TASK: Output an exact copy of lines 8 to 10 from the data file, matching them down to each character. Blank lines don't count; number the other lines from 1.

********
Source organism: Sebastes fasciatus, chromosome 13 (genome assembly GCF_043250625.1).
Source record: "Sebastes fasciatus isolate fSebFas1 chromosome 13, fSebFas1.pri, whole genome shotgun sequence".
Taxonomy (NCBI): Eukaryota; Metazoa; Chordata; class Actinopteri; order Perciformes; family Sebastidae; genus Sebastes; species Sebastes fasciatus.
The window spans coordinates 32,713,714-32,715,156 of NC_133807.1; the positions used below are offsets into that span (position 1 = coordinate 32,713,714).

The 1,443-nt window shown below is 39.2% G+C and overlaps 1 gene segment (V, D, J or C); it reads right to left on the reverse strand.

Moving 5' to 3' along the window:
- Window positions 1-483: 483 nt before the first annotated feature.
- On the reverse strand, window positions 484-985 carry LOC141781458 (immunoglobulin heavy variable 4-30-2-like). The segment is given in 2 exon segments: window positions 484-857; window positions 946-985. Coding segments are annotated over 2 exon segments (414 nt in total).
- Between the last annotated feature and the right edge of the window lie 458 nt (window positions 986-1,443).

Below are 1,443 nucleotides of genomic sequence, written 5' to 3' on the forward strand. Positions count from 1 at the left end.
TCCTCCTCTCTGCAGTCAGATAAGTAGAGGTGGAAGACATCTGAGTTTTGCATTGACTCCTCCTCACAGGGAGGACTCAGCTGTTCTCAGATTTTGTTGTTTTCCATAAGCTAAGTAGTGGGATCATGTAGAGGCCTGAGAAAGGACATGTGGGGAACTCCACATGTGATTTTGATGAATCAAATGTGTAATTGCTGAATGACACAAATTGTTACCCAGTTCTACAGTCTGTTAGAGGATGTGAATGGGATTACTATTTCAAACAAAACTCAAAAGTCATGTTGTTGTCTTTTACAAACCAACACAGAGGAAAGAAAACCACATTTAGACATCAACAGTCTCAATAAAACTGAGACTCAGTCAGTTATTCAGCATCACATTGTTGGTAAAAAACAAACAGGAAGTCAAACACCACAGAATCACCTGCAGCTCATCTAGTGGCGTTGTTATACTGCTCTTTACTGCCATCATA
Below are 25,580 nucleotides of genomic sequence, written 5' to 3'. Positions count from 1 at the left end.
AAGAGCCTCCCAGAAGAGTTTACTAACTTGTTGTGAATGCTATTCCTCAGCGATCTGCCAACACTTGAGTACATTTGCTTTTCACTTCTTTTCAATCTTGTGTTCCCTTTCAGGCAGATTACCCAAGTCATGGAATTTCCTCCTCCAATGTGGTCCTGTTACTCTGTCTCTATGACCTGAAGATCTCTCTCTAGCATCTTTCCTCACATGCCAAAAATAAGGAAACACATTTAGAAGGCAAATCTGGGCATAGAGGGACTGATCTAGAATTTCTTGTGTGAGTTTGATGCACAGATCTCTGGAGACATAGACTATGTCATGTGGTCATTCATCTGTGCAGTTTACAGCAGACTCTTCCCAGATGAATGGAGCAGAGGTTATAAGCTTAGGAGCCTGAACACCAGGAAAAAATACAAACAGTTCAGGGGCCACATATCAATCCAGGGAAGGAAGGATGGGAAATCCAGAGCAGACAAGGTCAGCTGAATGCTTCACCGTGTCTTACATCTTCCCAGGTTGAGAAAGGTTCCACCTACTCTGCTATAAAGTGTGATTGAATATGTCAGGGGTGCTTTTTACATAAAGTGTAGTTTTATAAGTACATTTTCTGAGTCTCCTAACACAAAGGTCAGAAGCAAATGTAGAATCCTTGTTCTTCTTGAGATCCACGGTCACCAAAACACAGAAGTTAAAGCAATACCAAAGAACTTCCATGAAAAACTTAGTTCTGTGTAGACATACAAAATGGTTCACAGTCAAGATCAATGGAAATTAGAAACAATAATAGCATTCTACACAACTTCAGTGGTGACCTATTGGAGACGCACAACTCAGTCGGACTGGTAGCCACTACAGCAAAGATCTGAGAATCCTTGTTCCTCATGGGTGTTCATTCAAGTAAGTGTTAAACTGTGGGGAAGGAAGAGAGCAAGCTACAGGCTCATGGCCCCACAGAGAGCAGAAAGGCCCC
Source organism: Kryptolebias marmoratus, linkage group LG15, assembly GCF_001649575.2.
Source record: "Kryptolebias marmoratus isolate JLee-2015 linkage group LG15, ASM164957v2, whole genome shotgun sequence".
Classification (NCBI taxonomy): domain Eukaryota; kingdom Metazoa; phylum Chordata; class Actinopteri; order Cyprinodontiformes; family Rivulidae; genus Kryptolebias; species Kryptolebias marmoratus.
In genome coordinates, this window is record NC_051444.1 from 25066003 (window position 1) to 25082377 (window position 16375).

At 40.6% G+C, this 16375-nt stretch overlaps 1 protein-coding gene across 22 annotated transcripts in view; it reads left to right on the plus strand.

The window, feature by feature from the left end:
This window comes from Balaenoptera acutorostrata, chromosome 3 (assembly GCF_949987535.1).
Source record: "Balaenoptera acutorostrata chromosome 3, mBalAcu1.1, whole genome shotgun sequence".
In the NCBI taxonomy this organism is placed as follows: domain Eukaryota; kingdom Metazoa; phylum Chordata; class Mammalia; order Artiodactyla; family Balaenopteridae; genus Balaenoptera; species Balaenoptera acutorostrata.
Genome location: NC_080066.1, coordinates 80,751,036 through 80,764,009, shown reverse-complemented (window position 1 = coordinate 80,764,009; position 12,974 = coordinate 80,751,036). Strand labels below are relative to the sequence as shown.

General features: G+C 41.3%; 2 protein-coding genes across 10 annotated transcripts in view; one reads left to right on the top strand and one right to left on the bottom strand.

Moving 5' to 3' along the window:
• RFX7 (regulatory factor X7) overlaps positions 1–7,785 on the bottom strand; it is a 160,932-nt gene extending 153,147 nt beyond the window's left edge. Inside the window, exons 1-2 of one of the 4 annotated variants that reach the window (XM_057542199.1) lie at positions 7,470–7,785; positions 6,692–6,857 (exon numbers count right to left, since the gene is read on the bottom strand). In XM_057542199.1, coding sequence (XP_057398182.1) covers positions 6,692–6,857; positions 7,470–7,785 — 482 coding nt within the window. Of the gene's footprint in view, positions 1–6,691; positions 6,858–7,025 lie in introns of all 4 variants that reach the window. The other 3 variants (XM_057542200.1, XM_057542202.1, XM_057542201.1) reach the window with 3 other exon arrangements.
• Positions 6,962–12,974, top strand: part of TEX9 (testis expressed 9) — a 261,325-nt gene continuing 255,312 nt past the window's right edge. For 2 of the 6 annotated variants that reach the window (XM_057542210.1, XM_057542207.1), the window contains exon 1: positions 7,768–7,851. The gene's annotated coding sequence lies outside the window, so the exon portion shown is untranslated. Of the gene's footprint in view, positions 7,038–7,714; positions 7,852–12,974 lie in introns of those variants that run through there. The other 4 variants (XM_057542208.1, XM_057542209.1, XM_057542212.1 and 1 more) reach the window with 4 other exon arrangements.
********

- On the reverse strand, window positions 484-985 carry LOC141781458 (immunoglobulin heavy variable 4-30-2-like). The segment is given in 2 exon segments: window positions 484-857; window positions 946-985. Coding segments are annotated over 2 exon segments (414 nt in total).
- Between the last annotated feature and the right edge of the window lie 458 nt (window positions 986-1,443).

Below are 1,443 nucleotides of genomic sequence, written 5' to 3' on the forward strand. Positions count from 1 at the left end.